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The producers news. [volume] (Plentywood, Mont.) 1918-1937, January 27, 1928, Image 6

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Farmer Wants Justice,
Not Advice, Says Martin
situation is entirely different to that [
of the United States. Canada, as we
all know, with no tariff in mind, is
pooling to get the best price through ;
co-operative marketing in the world's
markets for the greater part of its
crop and as a member of this pool 1
contend that with only 52% of the
producers members of the pool the
percentage of efficiency falls far 1
short of what it would he with an
100% membership. As a member I
rweive about S0% of the market price
at the time of marketing, a further j
payment in the course of three or
four months and the balance within
a year, less the cost (really an Eiiual
ization fee) whereas my neighbor, one
of the 4H%, not a member of the
pool, receives 100% of the market
price at the time of marketing, thus
receiving every benefit for which he |
pays nothing. It should he an easy |
matter to make the Canadian wheat
pool 100% efficient in every wav and j
it is merely justice to compel every
beneficiary to pay his share, no more
no less, for beside the regular tax |
provided for various purposes in Can-1
a,la we find such taxes as the surtax, j
the wild land tax. hail tax on raw ]
land, the latter equivalent to paying j
fire insurance on a vacant lot to pro
tect the neighbors' building; thus
legislation making every bushel pay
its wav should find little opposition
and so', as you can readily see, could
he made 100% workable. All govern
ment is forced co-operation.
The Equalization Fee, as you are
aware, really becomes a bounty tax
payable to the exporter who finds a
market for the surplus wheat or nro
ducts, a very simple process. Act
ually, Mr. Jardine, if you and I own
ed and controlled all of the wheat in
the United States we would co-oper
ate and would need no legislation to
get the benefit of the tariff on what
is consumed at home. If this is true
of wheat it likewise is true of the
other five basic commodities mention
ed in the McNary-Haugen Bill and
would also be true of all non-perish
able commodities that are relative to
those mentioned in this measure,
which takes in practically everything,
Certainly no hair lines should bo
drawn questioning the constitution
ality of the bill. Even the perishable
commodities should be benefitted and
the Equalization Fee being paid by
the beneficiary of the commodities
named in the measure only, no one
would be harmed by this method of
organization and co-operation. There
fore, practically all producers ot anv
commoditv would be benefited. The
tariff on the statute books is there
presumably to benefit the producers
ami the McNary-Hau K en Bill accom
plishes what you and I would do to
make the tariff fully effective, or
what any small group who could easi
ly cooperate would do, wthout ques
tion, in the marketing of not only the
.surplus hut all of any product. One
can hut question the sincerity of pur
pose of those opposed to a plan that
e i-Äj-rirs
really a stabilizer of the necessities
reany a siauuizer oi xne necessities
of life, a regulator of prices, produc
tion and orderly marketing, the equal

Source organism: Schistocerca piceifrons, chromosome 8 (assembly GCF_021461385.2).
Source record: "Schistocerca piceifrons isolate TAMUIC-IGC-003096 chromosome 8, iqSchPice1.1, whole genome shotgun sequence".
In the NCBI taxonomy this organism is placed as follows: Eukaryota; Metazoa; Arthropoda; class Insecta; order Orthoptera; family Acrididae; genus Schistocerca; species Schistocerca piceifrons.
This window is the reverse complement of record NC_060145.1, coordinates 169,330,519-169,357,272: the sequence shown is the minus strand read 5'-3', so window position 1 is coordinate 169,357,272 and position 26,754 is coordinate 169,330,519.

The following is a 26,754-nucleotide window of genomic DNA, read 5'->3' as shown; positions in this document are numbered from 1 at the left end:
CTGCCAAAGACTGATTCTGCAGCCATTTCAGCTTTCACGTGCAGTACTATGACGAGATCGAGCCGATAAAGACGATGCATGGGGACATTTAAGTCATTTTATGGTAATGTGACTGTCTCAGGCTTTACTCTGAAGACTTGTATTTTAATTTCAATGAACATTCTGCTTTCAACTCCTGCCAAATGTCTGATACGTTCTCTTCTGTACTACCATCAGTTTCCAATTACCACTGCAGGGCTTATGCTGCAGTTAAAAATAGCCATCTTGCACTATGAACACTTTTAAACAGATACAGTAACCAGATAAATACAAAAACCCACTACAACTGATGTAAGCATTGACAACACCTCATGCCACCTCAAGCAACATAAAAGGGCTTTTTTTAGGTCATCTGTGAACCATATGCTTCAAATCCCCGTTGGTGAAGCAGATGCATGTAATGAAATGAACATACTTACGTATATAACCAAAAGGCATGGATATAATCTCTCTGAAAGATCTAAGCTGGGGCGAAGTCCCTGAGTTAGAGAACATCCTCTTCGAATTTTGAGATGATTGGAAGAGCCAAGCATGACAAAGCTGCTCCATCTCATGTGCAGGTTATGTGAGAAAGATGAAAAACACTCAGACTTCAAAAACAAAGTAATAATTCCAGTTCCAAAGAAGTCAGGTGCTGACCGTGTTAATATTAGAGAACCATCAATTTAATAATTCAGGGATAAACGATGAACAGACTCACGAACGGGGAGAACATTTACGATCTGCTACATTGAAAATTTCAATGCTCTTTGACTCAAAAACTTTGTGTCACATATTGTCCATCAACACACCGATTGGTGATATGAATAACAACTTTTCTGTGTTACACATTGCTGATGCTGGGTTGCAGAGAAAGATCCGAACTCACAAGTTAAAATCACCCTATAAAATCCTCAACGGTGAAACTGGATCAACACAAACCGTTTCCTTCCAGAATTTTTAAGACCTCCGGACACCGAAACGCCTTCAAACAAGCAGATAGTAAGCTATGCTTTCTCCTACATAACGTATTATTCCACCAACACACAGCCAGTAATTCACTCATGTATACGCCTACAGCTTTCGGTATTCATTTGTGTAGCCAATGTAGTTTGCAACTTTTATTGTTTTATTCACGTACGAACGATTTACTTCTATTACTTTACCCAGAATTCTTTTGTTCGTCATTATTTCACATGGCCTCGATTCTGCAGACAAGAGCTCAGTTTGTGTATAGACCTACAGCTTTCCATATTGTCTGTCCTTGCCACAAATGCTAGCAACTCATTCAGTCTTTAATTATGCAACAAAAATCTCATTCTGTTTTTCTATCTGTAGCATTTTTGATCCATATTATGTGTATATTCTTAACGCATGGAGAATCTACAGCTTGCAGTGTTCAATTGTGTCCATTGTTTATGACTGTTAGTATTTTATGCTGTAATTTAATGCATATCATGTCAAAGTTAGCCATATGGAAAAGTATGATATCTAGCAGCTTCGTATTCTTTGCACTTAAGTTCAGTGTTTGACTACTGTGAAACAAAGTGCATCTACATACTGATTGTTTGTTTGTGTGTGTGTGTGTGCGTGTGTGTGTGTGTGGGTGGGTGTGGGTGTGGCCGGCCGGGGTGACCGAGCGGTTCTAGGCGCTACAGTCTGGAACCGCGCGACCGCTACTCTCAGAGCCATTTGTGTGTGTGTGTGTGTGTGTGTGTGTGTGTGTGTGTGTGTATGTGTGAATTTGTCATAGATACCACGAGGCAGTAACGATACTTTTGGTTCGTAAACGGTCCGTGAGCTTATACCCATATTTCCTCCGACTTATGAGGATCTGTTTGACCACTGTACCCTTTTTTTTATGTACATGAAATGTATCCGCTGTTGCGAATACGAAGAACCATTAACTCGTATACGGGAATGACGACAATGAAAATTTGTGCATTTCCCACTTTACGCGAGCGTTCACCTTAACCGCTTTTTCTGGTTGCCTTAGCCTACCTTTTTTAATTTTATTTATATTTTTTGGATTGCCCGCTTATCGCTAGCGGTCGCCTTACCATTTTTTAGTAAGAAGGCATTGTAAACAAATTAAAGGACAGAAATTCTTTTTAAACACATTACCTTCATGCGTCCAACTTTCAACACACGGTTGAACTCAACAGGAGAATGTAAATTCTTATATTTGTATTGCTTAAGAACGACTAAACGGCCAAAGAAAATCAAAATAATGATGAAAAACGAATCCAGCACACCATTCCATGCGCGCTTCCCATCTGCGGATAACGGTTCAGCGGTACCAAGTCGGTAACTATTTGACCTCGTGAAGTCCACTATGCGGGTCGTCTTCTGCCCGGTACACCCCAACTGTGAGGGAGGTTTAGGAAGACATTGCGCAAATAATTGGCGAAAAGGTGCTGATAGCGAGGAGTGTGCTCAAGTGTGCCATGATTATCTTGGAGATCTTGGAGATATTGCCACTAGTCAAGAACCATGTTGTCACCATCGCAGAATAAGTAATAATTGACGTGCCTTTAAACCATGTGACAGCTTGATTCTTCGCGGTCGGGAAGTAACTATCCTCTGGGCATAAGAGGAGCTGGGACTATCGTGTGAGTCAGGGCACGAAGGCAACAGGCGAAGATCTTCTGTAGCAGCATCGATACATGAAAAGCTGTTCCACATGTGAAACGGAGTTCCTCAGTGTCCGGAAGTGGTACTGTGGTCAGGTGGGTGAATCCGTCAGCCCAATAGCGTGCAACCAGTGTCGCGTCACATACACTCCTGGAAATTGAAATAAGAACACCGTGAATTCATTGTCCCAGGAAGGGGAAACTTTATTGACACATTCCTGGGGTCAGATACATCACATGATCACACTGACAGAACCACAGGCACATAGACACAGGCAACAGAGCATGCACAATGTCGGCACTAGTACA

ization fee fluctuating aAcordini to
surplus with an elimination of violent
fluctuation of prices, of no benefit to
producers or consumers such as oc
curred February, 1925, when wheat
dropped 17c in one day and advanced
15c the following day in our market.
In other words, any legislation pass
ed must require each marketed unit
•(Continued from pane One)
in the Drainage Act and also in tho
Federal Reserve Act that has forced
all national banks, some unwillingly,
into the Federal Reserve system,
which, apparently, is now well thought
of by those in control and which "be
cause of its compulsory membership
(Equalization Fee plan) "is the bul
wark of the Federal Reserve system' ,
according to the statement of the
Federal Legislative Committee of the
American Banker? Association in con
ventio at Houston, Texas, October 24
You frequently refer to the bene
fits of the Canadian Wheat Pool and ;
suggest that plan as a solution to the
present farm problem. The Canadian j
Different in CanaUa
Again, 93% of the Canadian wheat,
all hard wheat, produced in the three
prairie provinces is seeded, harvested
and marketed at the same time and
easier to pool, whereas here in the
United States we raise wheat from i
Texas to the Canadian border,—win
ter wheat, spring wheat and macaroni
wheat,—planted, harvested and mar
keted at different times and under en
tirely different conditions, and are
endeavoring to get an American price
by making the tariff effective on what
is consumed at home by making the
beneficiary pay an Equalization fee
on every bushel marketed.
A Traders' land Bankers' Measure
The so-called Debenture Plan sug
gested is in reality a subsidy paid out
of the United States treasury and is
in effect a traders and hankers meas
ure and not a producer's measure, to
control the marketing of and take out
of the hands of the producer the in
alienable right to handle his own
business through recognized legiti
mate channels, and it would open the
way for speculators to gamble in not
only the scrip but the entire produc
tion with little or no benefit to th.?
farmer who does not want the gov
ernment nor the so-called "big busi